|Year||Starting Value||Ending Value||Growth||Floor||Cap||Index Credit|
While the market index did not return to its previous level of 2,800, the policy still would have received an 8% Index Credit for 2020. This phenomenon can allow a plan to “overcome” the down years, and still achieve the overall expected returns over the life of the plan. Additionally, while caps have come down, it is not an indication of expected market performance.
When choosing a financing vehicle, it is important to understand the long term effect of how interest is credited. Using a Whole Life product can reduce volatility; however, it can also reduce the chances of achieving long-term assumptions during a decreasing dividend rate environment. Opting for an Index Universal Life product can provide wider swings in crediting rates, however, the floor associated with an Index Account can help smooth out returns and increase the probability of achieving original projected crediting rates.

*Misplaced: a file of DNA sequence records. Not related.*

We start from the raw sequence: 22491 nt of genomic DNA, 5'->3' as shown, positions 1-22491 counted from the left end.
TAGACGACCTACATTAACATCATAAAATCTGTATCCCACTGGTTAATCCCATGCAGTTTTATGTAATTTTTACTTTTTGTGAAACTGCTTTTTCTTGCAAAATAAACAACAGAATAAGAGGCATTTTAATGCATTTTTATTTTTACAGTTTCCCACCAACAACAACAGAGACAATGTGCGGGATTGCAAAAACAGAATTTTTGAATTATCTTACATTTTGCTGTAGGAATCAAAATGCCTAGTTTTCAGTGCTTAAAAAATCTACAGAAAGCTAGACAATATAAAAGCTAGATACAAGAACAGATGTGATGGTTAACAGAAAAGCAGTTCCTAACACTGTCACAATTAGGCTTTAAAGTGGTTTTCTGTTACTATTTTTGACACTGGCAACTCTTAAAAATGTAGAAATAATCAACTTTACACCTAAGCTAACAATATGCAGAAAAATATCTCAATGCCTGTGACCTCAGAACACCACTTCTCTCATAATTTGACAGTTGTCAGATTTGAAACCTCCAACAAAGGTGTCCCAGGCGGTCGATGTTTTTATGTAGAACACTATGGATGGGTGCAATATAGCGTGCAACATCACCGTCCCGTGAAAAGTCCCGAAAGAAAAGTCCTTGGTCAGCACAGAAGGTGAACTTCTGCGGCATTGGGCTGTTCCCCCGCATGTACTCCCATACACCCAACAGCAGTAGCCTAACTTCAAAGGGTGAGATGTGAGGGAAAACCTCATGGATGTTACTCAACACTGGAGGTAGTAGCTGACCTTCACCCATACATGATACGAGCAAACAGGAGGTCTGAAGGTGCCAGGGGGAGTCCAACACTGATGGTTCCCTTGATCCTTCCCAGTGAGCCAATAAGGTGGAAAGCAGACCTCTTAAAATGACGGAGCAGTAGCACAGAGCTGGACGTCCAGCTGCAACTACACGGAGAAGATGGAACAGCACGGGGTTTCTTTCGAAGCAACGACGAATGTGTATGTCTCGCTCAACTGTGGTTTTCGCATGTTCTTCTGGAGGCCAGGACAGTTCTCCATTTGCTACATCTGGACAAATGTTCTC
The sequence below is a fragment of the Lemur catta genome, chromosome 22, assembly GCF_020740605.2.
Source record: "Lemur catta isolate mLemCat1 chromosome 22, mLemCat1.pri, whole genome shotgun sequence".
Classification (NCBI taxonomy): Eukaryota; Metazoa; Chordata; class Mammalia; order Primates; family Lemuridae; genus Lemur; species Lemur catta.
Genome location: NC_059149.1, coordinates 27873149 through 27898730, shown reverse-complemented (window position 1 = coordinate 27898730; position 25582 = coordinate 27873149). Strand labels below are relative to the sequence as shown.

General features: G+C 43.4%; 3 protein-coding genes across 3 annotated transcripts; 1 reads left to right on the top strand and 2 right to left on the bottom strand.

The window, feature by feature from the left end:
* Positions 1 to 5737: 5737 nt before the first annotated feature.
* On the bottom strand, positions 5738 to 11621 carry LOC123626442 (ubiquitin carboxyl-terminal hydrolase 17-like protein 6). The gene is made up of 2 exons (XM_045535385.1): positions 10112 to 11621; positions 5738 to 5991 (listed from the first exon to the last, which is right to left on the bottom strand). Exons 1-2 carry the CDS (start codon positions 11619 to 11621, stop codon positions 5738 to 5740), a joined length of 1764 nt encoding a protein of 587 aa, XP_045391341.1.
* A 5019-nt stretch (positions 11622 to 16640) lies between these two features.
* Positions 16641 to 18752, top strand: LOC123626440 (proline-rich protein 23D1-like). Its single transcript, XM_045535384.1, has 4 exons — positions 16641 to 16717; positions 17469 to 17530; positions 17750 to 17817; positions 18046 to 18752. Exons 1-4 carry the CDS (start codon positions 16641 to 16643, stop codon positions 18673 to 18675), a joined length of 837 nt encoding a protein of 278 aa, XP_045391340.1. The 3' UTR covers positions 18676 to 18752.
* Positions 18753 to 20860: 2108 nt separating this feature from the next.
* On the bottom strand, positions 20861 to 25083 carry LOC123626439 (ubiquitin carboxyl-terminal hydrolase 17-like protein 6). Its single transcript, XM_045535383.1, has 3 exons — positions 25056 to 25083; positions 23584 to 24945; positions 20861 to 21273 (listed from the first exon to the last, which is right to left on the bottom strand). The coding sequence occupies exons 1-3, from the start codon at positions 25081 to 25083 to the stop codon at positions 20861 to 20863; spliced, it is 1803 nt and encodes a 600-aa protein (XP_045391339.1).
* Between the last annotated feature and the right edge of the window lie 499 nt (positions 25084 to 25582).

Matt Haid, Area Vice President, Split Dollar Fulfillment, Executive Benefits
Matt Haid is a financial professional with nearly 30 years of experience working in executive benefits, including nonqualified benefit plans, pension plans, corporate owned life insurance, and split dollar life insurance. Matt oversees the split dollar plan portfolio for more than 500 Gallagher clients. He is responsible for performance assessments, design parameters, and client reporting.
Prior to joining Gallagher, Matt served as a Senior Vice President for Mesirow Financial where he was responsible for the design, implementation, administration, and communication of nonqualified benefit plans. Matt graduated Magna Cum Laude from the University of Illinois where he received his Bachelor of Science degree in Actuarial Science.